In the opening game of the third set, Djokovic fought hard but to no avail. He saved two break points, but Thiem garnered a third with a heavy topspin forehand winner down the line that landed in the corner, much to the surprise and dismay of Djokovic. Down break point for the third time, Djokovic faltered off the forehand. Now the collapse began. Thiem held at 15 with an ace for 2-0, and broke at love for 3-0 on a stream of errors from the flagging Serbian. Thiem held at love for 4-0, closing that game with an ace down the T and a forehand winner set up by another excellent kicker to the backhand.
Djokovic was forlorn, and the fight in this great champion was gone. He was broken at 30 to make it 5-0 for Thiem, who was not hard pressed to close it out in the sixth game, holding at 15 on his second match point with a routine backhand passing shot winner as Djokovic found himself entirely vulnerable and uncommitted up at the net. Thiem had finished off the 7-6 (5), 6-3, 6-0 triumph under no duress as Djokovic essentially surrendered. It was awfully difficult to watch an all time great lose in this fashion.
And so Thiem moves on to his second straight Roland Garros semifinal and a fourth appointment against Rafael Nadal this season on the clay. Nadal won the first two meetings in the finals of Barcelona and Madrid before Thiem retaliated against the Spaniard, winning a quarterfinal in Rome. Their Friday duel will be fascinating to watch. Nadal is the clear favorite and I firmly believe he will prevail, but Thiem will test him more thoroughly than anyone has thus far in the tournament. He will make a go of it, and yet who can stop Nadal when he is playing his smothering brand of clay court tennis?
Meanwhile, where is Djokovic going? He gave a thoughtful press conference after his defeat. "For me," he said, "it's a whole new situation that I'm facing, you know, especially in the last seven or eight months, not winning any tournament, which hasn't happened in many years. It's not something that hasn't happened before for any player. All the top players have been through that. So I guess you've got to go through it, learn your lessons and figure out the way and how to get out of it stronger. It's a big challenge, but I'm up for it."
Asked about the notion of taking a break from tennis if he could right now, Djokovic was not defensive. He replied, "Well, trust me, I'm thinking about many things, especially in the last couple of months. I'm just trying to sense what's the best thing for me now. Obviously there has been a lot of changes with the team and so forth. I'm excited to work with Andre [Agassi] and the new team. At the same time, I have responsibility to the game itself, towards others. We'll see. Obviously it's not an easy decision to make, but I will see how I feel anyway after Roland Garros and then decide what to do next."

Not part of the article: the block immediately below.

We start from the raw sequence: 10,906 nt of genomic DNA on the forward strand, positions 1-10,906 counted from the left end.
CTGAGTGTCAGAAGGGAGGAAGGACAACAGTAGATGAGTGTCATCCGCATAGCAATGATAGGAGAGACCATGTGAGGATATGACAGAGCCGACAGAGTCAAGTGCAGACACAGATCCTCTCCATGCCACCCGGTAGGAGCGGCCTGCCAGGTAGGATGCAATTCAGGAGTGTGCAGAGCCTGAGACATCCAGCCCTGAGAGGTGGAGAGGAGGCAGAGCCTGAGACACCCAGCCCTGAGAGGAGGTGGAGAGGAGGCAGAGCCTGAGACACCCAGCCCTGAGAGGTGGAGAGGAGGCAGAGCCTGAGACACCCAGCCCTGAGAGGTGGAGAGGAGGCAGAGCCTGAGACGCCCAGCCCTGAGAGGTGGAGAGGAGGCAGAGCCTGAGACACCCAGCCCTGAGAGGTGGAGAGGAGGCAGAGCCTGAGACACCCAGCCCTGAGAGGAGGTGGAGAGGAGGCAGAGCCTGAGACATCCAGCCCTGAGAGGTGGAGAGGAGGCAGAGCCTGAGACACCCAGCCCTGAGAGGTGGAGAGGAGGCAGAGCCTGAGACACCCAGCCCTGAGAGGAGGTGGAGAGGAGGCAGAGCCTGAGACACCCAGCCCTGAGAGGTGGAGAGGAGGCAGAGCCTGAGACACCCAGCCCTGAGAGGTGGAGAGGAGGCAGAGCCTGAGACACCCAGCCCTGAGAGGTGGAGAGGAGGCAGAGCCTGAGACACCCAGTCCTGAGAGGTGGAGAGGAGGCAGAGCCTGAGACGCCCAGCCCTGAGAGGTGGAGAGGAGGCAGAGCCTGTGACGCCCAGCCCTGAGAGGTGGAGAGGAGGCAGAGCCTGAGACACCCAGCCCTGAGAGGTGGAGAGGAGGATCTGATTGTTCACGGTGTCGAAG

My guess is that Djokovic will try to play through his problems until the U.S. Open is over and then reassess. In the last four majors since winning the French Open and completing a career Grand Slam last year, he was beaten by Sam Querrey in the third round of Wimbledon, ousted by Stan Wawrinka in the U.S. Open final, taken out in the second round of the Australian Open by Denis Istomin, and now this quarterfinal defeat against Thiem.
That is not the Novak Djokovic we have known over the last decade. The last year he did not make it to at least one semifinal at a Grand Slam tournament was way back in 2006. In a 24 tournament stretch at the majors from 2010 until he lost to Querrey last year at the All England Club, Djokovic failed to reach the semifinals just once, and that was a quarterfinal setback at the 2014 Australian Open. He has been a remarkably good big tournament player, ever present when it counts, always ready to lift his game at momentous times. For the past six years, from 2011 through 2016, he has taken at least one major every season; that streak could and probably will end in 2017.
I am confident we will see Djokovic reemerge, but, as he concedes, it will take time. Perhaps he will be prepared for a serious run at the U.S. Open late in the summer, but maybe not. If he fares poorly in the next two majors and does not accomplish much anywhere else, the time for him to take a prolonged break would be after he is finished with his business in New York. At 30, Djokovic still has a sustained stretch of extraordinary tennis ahead of him, and of us. I look forward to seeing the essential Novak Djokovic back among us again.